My feet take me places and my fingers forget to follow: it's as if life, in all it's vacuous chaos, has drained the words right from me with nothing left to put down in black and white. A writer's life has seasons as any artist's does: sometimes life inspires you and you record your perceptions in your own unique voice; then, too, the magnitude of the visual expanse of our world stops us up with it's enormity and no words are adequate to describe it.

My camera is dusty, too. A recent thrift store acquisition of a Yashica medium format SLR camera with a ground glass lens, and an original Canon Super8 video camera have left digital media far behind. I stood in a St. Louis hotel suite a few weeks ago stopped up by the chair they had left for me, the symmetry of it in the lance of light through the crack in the drapes, but more so the fact that I had four days alone in the anonymity of a fancy hotel, with THIS chair to sit in and look out on the urban landscape.

There were other moments of happiness captured: green grass in March under shiny new gray oxfords. An Ethiopian restaurant where I ate mounds of spicy lamb curry with hot from the oven injera. I was on my way to get a new tattoo: something I do when the pain of the past threatens to swallow me whole. I call it alternate rebellion. My brain is sending me on impulsive journeys to places I no longer want to visit, and pain is what stops me in my tracks. No longing wielding weapons against my own body, ironically it is healthier to hand a stranger a hundred and sit for an hour while they stab my skin with a high speed needle and paint.

I rented a car and when my mind began to wander to the sadness and stress of my everyday life, I hopped in and drove fast on the highways to a totally different part of the city. I travel to old St. Louis, which everyone tells me to avoid. I'm not very good at listening to warnings when I'm on an adventure. Especially by myself. So I take pictures of the boarded up old French row houses in the slums; I find a huge stone column, some remnant of a majestic building from the French period - now standing testament to a long-gone era, right in the middle of a road with a round-about built to avoid it. I drink espresso and eat beignets at a bakery advertising "hot and fresh". The windows boast iron bars to deter break-ins, and the inside is dingy and old with cracked linoleum underfoot and wobbly oak tables and chairs. There is a dusting of sugar on everything I touch. The beignets are roasting hot, the sugar melting into the crust. They're the best I've ever eaten. The "espresso" is Southern style - made from fine ground chicory and coffee.

Flowers are just beginning to bloom and I pick a magnolia blossom and set it on my dash. All this beauty in a four day business trip. I breathe deep and think I am lucky - for that is what it is, not a blessing or some experience designed to delight me, but just luck. The worst days of my life have occurred over these same weeks of silence, and it is only by building happy moments into bitterly difficult days that I thrive in no-man's land in a battle I stumbled upon.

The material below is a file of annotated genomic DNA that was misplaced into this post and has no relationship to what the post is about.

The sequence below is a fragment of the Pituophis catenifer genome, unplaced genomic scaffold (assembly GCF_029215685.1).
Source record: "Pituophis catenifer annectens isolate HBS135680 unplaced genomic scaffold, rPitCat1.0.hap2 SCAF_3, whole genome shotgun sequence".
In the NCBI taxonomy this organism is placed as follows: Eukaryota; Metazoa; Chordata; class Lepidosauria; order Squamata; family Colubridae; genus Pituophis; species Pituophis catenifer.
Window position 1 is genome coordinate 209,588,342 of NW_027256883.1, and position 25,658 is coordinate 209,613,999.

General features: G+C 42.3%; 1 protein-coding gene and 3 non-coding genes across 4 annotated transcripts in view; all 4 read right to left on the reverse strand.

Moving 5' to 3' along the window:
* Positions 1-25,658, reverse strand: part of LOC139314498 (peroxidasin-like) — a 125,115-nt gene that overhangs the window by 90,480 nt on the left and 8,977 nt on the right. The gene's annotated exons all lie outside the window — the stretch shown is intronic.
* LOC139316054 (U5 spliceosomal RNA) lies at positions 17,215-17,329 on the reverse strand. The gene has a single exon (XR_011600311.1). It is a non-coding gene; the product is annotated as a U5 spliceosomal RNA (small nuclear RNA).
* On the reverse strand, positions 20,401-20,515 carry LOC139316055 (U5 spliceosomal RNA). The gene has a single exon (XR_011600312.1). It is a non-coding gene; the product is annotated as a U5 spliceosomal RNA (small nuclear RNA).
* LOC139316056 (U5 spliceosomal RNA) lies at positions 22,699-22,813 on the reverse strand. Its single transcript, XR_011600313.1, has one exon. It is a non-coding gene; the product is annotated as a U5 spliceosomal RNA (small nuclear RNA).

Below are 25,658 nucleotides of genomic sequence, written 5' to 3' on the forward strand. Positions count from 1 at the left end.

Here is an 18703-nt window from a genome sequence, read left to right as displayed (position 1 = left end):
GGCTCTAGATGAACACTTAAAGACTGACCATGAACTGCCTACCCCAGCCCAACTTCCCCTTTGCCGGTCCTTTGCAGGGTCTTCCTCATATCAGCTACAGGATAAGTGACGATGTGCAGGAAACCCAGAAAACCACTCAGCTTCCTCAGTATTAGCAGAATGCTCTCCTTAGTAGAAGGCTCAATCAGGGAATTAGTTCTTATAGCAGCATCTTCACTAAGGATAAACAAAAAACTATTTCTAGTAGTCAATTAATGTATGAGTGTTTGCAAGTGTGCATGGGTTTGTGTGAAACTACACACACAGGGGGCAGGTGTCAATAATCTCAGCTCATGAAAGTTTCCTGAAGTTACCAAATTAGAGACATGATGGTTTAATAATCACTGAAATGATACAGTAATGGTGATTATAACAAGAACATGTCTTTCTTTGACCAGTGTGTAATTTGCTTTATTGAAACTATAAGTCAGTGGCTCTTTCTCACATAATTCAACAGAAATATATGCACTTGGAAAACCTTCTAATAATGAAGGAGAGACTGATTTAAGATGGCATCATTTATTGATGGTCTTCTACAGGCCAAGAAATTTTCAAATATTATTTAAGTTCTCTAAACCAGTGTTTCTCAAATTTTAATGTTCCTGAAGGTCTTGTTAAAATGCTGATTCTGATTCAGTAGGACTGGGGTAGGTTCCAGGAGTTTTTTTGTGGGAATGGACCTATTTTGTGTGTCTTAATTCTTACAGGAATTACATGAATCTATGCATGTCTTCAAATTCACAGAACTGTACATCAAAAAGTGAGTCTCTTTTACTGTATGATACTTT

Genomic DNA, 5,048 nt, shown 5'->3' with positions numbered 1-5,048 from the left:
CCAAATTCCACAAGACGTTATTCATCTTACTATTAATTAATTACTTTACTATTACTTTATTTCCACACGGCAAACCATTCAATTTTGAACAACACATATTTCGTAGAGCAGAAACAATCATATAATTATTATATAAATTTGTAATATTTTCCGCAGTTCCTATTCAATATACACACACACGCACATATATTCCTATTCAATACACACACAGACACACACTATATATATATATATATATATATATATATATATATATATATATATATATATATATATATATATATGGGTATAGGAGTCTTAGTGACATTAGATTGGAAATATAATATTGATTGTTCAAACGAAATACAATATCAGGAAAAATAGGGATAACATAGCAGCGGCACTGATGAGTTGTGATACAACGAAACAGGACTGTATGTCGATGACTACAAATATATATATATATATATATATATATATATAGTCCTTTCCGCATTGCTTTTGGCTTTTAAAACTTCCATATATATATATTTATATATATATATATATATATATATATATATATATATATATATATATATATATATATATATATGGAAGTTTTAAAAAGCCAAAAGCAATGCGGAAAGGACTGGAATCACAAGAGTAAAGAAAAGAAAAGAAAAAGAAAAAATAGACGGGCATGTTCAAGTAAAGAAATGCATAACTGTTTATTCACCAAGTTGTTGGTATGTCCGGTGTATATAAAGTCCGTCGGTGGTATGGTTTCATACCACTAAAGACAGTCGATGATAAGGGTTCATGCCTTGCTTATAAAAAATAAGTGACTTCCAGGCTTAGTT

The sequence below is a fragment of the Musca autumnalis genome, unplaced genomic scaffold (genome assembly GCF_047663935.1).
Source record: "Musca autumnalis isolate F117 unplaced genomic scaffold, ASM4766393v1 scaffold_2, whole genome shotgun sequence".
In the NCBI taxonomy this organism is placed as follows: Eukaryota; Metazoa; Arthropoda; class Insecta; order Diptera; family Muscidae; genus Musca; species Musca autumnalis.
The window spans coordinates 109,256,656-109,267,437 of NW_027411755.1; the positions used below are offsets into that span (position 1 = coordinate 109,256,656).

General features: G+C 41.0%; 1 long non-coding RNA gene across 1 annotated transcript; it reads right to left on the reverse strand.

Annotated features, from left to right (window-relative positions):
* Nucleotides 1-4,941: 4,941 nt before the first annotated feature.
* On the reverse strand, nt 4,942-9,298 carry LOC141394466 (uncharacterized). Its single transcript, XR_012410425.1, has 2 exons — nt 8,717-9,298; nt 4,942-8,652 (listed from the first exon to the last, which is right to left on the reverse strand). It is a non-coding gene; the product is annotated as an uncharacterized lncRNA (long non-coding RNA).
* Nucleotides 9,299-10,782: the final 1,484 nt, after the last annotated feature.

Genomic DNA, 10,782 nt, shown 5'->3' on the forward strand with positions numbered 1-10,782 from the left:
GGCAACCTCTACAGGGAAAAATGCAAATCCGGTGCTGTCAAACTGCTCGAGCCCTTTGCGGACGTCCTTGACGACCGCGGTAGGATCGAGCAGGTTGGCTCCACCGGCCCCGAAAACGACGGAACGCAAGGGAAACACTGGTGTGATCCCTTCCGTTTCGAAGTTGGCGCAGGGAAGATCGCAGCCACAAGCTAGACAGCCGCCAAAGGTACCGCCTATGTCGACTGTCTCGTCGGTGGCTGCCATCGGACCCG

The tattoo is my largest yet. I choose my left leg, I choose symbols carefully for their meanings in this season. The top is an enso, a mark that symbolizes an unfinished volume or chapter: it is for strength and for the void that coexists with our universe. Below it, I ask for a colorful eban, a West African symbol that is painted on the fences of small towns vulnerable to pillaging, attack, and other unspeakable violence. It represents the strong fence protecting the village: security and safety for all within it's walls. The diamonds are homes, and the colors all mean something that speaks peace into my situation: black is for warriors; green is for the ability to provide; red is for the deep attachment between the community or family members; and yellow means the space is precious and beautiful to it's inhabitants. The two "e" symbols mean something to me as well. It is a bold move for a bold time, marking a new step in my transformation, a step toward maturity, self-sufficiency, and - perhaps most important - my newly brave and powerful voice.

I return to winter and to adventures with my kidlets. We go to the American Girl store and I am surprised to enjoy it, such a girly place. In just the past year, femininity has been both something I can ignore or choose depending on how I feel, and also it is no longer dangerous. Instead it feels peaceful and joyful and expressive. Watching my girls and niece dance around the store in giddy delight over all the dolls reminds me of the countless hours I spent playing with my baby dolls all alone, dreaming of babies and a home to call my own someday. That desire seemed antithetical to my tomboy nature and my fear of marriage. Things work out differently than we imagine in our heads.

As I write here less, I have sometimes felt a twinge of guilt. But this blog is simply my story. Some seasons have required many lines typed to cipher through all the thoughts in my head. I have less to interpret these days, living authentically instead of in a cage of expectations. So the blog rests for weeks on end while I am busy living.

Which is the best possible development on a blog that has chronicled cancer and illness and loss and grief and shame. Join me in quietly celebrating by simply living the life you were designed to live.